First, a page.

The Adventures of Jimmy the Kid
When I arrived at Jimmy’s, bright and early, he had our roast in a slow oven, vegetables in saucepans on the stove, washing draped over the radiator, and was catching up on some painting and decorating in the lounge room. But he had plans for the day, however slight they may have sounded at the time:
‘D’ye want tae go an wash the car? I dae it down past Carlisle.’
And, just like that, I found myself in England. I was inordinately pleased when we crossed the border, and it took me by surprise, because I had no idea it was so damn close. I should have known, because, duh, my Dad grew up in Gretna, the Las Vegas of 18th Century Britain, where English couples eloped to take advantage of the liberal marriage provisions in Scotland. And you would hardly run away, cross the border, then travel 50 miles more to get married, would you?
I. Am. In. England.
And, to top it off, I saw a pheasant almost immediately, just scratching around casually on the side of the road. I didn’t know it was a pheasant at the time (Jimmy helped with post-identification). All I knew was that I had seen something very English and, at any moment, I was likely to see polo players or a fox hunt, and hear the distant strains of ‘tally-ho’ in the distance. I kept my eyes peeled.
We drove and we drove and we drove. And Jimmy entertained me with his tales:
‘We used tae steal apples and pears from the trees…’
‘Ah only drank half a pint, but that Guinness is a bitter drop.’
‘This ‘ere was a dance hall, and they came from all aroond for the dances.’
Think little gangs of Scottish tearaways, giving dodgy directions to travellers and putting bangers in mailboxes, fishing in the rivers and pinching eggs, maturing into men who know how to fly fish, and drink lager, and have no qualms about relieving someone of that nice pile of wood, if they aren’t going to put it to good use. Jimmy and his twin brother, John, built themselves a nice, new garden shed that year, and that’s all I’m going to say about the matter.
Jimmy likes being outdoors. He knows all the roadside flowers, and when they appear; the snowdrops and dandelions, daffies and crocuses, tulips and bluebells. And he knows the land; which farm belongs to who, and which schoolfriend manages which pigs, and in which river he can fish without a licence. He can also tell you which garden centre serves the best coffee (Ah’ll not be payin’ 3 pound fae a cup o’ froth, ah can tell ye that!’).
The countryside here is just so lush. Early on, I saw a lamb lying so still in a meadow (is is a meadow? field doesn’t sound nice enough), I thought it was dead. It was only after seeing many, many others that I realised they were just sleeping, with that so-tired-I-passed-out heaviness of children. They have literally frolicked so hard they they are plum tuckered out. I kept taking photos from the car, of countryside and towns alike, them both being beautiful in their own way:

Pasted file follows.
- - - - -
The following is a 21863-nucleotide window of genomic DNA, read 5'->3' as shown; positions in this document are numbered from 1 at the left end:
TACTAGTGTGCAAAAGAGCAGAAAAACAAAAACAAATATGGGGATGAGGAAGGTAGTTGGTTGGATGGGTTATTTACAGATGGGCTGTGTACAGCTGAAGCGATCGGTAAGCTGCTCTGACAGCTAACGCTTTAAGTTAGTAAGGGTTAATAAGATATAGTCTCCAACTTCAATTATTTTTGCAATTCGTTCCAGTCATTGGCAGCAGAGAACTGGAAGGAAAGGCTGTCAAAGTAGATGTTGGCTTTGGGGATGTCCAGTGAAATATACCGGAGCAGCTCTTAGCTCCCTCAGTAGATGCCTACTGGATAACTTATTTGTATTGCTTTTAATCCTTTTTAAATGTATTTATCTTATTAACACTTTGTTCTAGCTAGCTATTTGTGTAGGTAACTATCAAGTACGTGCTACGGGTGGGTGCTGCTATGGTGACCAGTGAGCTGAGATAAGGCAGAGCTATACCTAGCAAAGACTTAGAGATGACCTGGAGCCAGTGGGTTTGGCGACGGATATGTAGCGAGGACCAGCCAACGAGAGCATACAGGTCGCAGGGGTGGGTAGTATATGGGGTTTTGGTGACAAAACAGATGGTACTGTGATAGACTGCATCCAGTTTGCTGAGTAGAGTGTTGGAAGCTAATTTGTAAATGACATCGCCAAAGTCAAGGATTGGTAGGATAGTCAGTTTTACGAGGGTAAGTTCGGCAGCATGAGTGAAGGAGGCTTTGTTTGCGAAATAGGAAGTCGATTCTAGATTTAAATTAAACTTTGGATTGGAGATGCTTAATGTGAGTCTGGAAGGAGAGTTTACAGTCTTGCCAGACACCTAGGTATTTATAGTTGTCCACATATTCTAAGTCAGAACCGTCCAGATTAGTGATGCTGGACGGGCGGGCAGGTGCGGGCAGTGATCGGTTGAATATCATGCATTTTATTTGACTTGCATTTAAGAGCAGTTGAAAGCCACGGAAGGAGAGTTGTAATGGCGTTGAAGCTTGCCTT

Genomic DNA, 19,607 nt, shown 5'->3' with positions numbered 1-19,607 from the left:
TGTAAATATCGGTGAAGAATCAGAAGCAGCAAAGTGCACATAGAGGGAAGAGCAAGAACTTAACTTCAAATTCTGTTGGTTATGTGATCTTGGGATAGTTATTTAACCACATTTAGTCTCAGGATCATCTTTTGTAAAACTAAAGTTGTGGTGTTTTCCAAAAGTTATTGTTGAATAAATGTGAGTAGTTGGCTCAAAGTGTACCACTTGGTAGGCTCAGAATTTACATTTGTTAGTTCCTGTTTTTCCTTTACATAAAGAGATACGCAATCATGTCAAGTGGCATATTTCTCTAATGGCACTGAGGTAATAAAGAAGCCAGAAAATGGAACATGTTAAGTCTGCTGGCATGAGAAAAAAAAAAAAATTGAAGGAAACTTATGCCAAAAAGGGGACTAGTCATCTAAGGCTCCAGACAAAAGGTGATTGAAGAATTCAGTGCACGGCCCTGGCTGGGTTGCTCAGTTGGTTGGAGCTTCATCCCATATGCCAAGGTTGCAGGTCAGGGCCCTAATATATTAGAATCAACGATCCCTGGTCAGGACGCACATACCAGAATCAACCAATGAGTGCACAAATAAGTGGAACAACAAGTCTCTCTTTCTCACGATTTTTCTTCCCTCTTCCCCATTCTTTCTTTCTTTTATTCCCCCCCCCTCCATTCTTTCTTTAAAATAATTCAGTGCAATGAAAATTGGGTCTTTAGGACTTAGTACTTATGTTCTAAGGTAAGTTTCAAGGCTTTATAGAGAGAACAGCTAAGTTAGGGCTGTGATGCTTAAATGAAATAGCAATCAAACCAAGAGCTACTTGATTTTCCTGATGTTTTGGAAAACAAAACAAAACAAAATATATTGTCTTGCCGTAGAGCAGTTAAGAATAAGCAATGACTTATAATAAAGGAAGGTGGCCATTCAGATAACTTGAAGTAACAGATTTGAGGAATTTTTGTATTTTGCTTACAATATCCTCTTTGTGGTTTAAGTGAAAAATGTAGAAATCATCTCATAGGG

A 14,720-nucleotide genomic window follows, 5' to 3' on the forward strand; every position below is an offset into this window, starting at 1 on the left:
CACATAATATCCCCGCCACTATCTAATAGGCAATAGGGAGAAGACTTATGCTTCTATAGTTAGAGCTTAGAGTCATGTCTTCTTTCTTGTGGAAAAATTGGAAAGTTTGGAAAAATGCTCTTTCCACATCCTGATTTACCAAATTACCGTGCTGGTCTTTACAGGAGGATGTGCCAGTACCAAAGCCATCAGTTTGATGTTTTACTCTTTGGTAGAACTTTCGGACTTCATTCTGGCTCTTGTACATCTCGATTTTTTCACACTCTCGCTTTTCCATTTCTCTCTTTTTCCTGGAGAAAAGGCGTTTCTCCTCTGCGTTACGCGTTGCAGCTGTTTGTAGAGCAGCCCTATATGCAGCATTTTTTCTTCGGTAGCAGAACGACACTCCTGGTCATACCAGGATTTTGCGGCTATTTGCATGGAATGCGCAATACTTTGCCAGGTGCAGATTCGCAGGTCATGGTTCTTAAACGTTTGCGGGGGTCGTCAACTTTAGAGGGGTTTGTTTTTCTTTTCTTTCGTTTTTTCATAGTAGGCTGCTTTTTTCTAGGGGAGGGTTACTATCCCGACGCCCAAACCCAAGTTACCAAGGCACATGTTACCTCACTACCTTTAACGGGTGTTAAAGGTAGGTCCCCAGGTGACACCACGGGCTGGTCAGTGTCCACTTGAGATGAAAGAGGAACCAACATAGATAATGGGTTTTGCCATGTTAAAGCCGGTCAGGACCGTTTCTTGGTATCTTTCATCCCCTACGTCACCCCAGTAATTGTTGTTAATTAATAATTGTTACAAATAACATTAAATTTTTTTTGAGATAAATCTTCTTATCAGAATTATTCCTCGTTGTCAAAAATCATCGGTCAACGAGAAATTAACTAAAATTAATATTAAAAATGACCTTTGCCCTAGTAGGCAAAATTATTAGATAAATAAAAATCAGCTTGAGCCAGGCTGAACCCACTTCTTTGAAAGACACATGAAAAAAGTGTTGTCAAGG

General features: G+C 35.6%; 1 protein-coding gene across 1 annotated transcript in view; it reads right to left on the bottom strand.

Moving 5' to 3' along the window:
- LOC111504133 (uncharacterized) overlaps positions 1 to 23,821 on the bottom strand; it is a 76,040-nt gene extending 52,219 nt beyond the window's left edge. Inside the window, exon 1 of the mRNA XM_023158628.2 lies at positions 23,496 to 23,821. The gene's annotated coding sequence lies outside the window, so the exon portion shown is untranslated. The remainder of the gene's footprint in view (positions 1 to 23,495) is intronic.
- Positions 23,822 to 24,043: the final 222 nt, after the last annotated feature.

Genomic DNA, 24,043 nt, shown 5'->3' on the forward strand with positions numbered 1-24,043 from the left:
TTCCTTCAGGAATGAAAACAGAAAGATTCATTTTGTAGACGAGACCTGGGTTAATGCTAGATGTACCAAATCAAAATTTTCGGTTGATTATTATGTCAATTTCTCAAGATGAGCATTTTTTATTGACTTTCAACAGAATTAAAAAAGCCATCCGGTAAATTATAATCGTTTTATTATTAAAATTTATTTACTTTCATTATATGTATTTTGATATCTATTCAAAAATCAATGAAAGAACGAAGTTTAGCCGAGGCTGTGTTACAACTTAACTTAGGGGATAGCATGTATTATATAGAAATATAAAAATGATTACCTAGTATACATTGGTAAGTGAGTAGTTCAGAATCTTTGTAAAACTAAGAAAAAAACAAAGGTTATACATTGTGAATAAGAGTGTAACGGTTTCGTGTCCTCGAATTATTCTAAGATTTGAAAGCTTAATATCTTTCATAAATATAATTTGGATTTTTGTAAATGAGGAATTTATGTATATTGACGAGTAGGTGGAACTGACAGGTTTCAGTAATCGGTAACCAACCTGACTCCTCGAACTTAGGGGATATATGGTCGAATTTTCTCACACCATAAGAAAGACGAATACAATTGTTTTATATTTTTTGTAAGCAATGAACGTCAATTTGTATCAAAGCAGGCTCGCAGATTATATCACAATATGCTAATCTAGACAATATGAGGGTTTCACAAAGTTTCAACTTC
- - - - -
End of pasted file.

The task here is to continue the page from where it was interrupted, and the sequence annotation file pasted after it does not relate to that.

We were soon parked before the locked gates of Jimmy’s favourite car wash…in Maryport. Yes, that is correct, Jimmy drives 42 miles to wash his car. And he was very put out to find it closed on Easter Sunday, I can tell you, very put out indeed. We decided to go for lunch instead.
‘Let’s go to Creswick‘, he said, ‘it’s nice in Creswick‘
‘Where?‘ I asked, unable to locate it on Google Maps.
‘Oh, right. I’ll help ye. Let’s go to CRESS WEEK‘.
The Lake District. We were going to the Lake District. I felt dizzy with anticipation, phrases from Wordsworth and Coleridge swirling around in my mind. I told Jimmy how excited I was, to which he replied:
‘There over yonder, I did see a cow
‘I could see it for a minute, but I cannot see it now.’
Or something to that effect. There was to be no wandering for me that day, lonely or otherwise, so we instead indulged in place name mockery, which is to be expected if you’re going to give towns names like Cockermouth and Flimby and How (‘how do I get oot?’), and we chortled at the love song dedications segment on the radio (five ways to propose? ‘get oot, get oot, get oot, get oot, get oot’).
Here we are, having battered haddock, chips and mushy peas and a pint at the Oddfellows Arms:
On the way home, we passed through Carlisle, and saw my father’s first workplace, Carr’s biscuit factory. And, of course, we passed Carlisle castle, because what self-respecting Cumbrian city doesn’t have its own goddamn 12th Century castle?
I have decided to trade Islay for Eastriggs, and will stay for the next three days with Jimmy. I ran each option through Cher’s ‘will it matter in five years’ method of measuring event significance, which made the decision difficult and easy, at the same time.
I shall watch Ron Swanson on Islay one final time…
…then I shall let it go.